Using Closed-Vial Technology in Aseptic Filling - Pharmaceutical Technology

Latest Issue

Latest Issue
PharmTech Europe

Using Closed-Vial Technology in Aseptic Filling
Closed-vial technology is an alternative to traditional glass vial filling that reduces the risk of contamination for the patient, simplifies the filling process, and provides easier handling for healthcare providers.

Pharmaceutical Technology
Volume 36, Issue 5, pp. s36-s40


Figure 4: A closed-vial filling system surrounding a robotic filling line.
The closed vial acts as a mini-isolator because exposed surfaces are limited to the stopper top surface and the needle. In contrast, in a traditional glass vial, the inside of the vial, the inside surface of the rubber stopper, and the needle are exposed until the vial is stoppered. The closed vial filling system (CVFS) offers a new barrier or containment concept, in which only closed containers are handled (6, 7). The CVFS is suitable for installation in an ISO8 cleanroom, as illustrated in Figure 4, in which a robotic filling line is surrounded by a CVFS.

The advantage of the CVFS over the traditional isolator is its simplicity, in that it can be sanitized with classical sporicidal agents and does not require vapor hydrogen peroxide sanitization. The CVFS uses unidirectional, HEPA-filtered laminar airflow that exits through the bottom of the system, which helps maintain laminar flow and prevent turbulence. Isolators are still mandatory when the safety of the operator must be ensured (i.e., with highly potent drugs such as cytotoxics). Such isolators must be installed in an ISO9 cleanroom.

The advantage of the CVFS versus the Restricted Access Barrier System (RABS) is that in the CVFS, operator access is only possible via gloves, and the barrier environment is never compromised by door opening. Material entry is limited to secured processes such as rapid transfer ports, airlocks, and e-beam irradiation units. With these limitations, an ISO8 clean room environment for the surroundings is sufficient to ensure the ISO5 quality inside the barrier.

Lyophilization with closed-vial technology

Figure 5: In a lyophilization chamber, shelves push on the penetrator plate to reopen the piercing trace and allow sublimated water to evacuate.
Closed-vial technology has also been developed for lyophilized products (8). Lyophilization is performed through the piercing trace, which is reopened inside the lyophilization chamber. After vial filling, a penetrator plate with multiple funnel shapes that fit on top of each vial is placed on a set of prearranged, bee-nest vials. As shown in figure 5, the vial/penetrator plate assembly is placed inside the lyophilization chambers and the shelves are moved down, thus pushing down the penetrator plate and reopening the piercing traces. The lyophilization cycle is launched while keeping the piercing trace open to allow evacuation of the sublimated water. At the end of the cycle, the shelves lift up and the natural elasticity of the stopper causes it to regain its initial shape and push the penetrator plate up. After exiting the lyophilization chamber, the vials are laser resealed and capped.

The lyophilization cycle with closed vials is very similar to that of glass vials, except that the primary drying phase is longer. Tests show that closed-vial technology produces an improved cake surface, suggesting that the lyophilization process is more homogeneous. In the closed vial system, vials are more stable than in glass vial systems. The bee-nest assembly increases vial stability and the absence of contact between the shelves and the stoppers prevents stopper sticking. These factors reduce the risk of a vial falling down and knocking other vials on the shelf over.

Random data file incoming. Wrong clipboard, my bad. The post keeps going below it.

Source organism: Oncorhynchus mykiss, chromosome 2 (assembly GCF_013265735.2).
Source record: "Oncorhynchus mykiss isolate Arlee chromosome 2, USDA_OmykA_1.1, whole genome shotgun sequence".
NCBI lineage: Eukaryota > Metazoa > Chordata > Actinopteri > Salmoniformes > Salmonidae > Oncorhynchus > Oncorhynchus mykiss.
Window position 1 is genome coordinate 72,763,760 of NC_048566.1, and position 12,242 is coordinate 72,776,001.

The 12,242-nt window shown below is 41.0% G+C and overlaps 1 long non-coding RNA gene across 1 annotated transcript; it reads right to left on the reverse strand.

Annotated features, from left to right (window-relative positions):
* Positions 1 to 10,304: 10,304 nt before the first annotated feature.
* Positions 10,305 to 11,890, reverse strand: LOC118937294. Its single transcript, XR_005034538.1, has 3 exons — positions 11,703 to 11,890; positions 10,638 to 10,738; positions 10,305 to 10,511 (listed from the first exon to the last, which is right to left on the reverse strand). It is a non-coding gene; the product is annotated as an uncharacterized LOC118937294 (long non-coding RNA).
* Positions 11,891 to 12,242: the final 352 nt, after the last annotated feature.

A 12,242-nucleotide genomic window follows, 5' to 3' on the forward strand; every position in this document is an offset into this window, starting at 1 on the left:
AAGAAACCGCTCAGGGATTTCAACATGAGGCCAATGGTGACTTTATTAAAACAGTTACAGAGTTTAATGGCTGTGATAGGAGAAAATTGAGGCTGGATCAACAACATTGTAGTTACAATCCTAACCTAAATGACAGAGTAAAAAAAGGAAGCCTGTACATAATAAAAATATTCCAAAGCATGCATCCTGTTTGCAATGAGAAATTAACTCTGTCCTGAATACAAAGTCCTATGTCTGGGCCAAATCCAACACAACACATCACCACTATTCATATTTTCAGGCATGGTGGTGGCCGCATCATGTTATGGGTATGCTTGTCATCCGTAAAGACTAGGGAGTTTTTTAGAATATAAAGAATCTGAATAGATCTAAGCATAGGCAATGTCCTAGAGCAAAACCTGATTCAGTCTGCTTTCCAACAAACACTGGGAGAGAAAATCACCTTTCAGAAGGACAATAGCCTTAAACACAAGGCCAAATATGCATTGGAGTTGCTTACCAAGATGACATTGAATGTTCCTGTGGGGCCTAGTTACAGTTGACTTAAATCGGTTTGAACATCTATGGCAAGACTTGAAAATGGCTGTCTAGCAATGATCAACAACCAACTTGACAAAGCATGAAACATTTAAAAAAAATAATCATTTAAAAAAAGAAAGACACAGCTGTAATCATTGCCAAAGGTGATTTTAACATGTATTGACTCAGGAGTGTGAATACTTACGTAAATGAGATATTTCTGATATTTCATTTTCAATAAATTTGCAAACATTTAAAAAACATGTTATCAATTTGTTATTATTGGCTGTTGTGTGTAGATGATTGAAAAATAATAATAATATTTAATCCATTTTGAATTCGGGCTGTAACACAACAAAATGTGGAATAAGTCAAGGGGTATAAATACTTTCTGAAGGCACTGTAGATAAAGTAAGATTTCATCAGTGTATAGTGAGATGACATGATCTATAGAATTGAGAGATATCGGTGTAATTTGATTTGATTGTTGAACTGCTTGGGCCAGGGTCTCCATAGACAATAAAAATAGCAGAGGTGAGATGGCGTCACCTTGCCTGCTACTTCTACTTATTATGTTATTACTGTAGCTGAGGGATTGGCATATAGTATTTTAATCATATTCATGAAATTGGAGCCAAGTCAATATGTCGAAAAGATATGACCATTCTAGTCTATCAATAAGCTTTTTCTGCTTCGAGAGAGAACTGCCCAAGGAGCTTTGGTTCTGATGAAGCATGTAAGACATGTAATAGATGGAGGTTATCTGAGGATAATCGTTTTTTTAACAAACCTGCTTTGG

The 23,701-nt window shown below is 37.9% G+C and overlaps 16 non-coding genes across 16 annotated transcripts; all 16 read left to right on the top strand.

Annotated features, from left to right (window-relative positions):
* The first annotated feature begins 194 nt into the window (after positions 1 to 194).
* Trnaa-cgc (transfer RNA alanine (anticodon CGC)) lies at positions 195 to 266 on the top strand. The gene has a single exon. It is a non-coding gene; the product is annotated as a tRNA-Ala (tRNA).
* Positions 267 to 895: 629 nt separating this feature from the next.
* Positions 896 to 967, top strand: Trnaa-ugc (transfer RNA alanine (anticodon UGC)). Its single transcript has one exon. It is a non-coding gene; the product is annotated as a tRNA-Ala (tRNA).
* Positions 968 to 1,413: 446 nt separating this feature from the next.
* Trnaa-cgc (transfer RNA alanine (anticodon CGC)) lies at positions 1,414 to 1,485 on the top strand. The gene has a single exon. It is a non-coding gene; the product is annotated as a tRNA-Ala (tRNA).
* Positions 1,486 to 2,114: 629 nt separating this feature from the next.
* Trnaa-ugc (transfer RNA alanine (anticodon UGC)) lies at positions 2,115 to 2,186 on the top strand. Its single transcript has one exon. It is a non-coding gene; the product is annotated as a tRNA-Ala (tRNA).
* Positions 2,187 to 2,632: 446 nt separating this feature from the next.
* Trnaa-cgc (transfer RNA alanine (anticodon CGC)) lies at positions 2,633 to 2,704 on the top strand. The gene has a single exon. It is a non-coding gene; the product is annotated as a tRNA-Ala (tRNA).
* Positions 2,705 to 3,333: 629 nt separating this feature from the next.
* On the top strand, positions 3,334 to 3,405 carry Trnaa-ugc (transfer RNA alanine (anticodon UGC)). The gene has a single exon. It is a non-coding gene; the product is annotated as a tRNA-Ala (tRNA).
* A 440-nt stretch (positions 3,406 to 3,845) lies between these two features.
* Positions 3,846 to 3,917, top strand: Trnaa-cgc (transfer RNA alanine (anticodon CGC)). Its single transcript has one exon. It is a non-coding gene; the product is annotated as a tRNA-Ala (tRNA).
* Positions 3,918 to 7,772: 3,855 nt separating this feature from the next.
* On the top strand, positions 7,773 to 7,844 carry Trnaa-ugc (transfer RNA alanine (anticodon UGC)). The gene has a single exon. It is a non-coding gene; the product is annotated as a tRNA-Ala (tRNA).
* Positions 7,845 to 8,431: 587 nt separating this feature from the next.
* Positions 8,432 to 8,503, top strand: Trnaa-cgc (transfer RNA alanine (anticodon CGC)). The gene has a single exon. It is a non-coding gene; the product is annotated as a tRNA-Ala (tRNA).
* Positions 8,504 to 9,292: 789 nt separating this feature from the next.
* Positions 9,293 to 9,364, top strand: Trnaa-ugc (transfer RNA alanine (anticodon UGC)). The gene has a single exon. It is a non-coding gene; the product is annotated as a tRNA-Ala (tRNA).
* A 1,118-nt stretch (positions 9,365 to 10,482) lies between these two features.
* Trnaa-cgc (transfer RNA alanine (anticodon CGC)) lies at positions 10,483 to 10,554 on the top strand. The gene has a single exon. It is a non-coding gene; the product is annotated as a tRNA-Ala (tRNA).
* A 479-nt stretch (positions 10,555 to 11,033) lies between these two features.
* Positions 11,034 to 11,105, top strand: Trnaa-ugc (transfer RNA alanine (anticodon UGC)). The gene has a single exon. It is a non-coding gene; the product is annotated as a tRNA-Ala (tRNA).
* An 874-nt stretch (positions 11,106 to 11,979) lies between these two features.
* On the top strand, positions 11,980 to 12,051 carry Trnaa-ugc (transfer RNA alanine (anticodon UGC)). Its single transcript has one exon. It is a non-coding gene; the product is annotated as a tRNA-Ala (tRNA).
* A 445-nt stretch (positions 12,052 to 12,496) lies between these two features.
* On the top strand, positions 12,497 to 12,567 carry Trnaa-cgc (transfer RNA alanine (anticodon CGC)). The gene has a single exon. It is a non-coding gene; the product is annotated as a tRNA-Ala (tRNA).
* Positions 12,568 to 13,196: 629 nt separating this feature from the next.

Changes to the container design and process that occur when using closed-vial technology must be validated. To ensure that the technology is suitable for product approval, a series of tests that meet the required standards from Pharmacopeia and International Conference Harmonization (ICH) guidelines should be performed on the container materials, the properties and characteristics of the container closure, the processing technology, and the performance of media fill.


blog comments powered by Disqus
LCGC E-mail Newsletters

Subscribe: Click to learn more about the newsletter
| Weekly
| Monthly
| Weekly

What role should the US government play in the current Ebola outbreak?
Finance development of drugs to treat/prevent disease.
Oversee medical treatment of patients in the US.
Provide treatment for patients globally.
All of the above.
No government involvement in patient treatment or drug development.
Finance development of drugs to treat/prevent disease.
Oversee medical treatment of patients in the US.
Provide treatment for patients globally.
All of the above.
No government involvement in patient treatment or drug development.
Jim Miller Outsourcing Outlook Jim MillerOutside Looking In
Cynthia Challener, PhD Ingredients Insider Cynthia ChallenerAdvances in Large-Scale Heterocyclic Synthesis
Jill Wechsler Regulatory Watch Jill Wechsler New Era for Generic Drugs
Sean Milmo European Regulatory WatchSean MilmoTackling Drug Shortages
New Congress to Tackle Health Reform, Biomedical Innovation, Tax Policy
Combination Products Challenge Biopharma Manufacturers
Seven Steps to Solving Tabletting and Tooling ProblemsStep 1: Clean
Legislators Urge Added Incentives for Ebola Drug Development
FDA Reorganization to Promote Drug Quality
Source: Pharmaceutical Technology,
Click here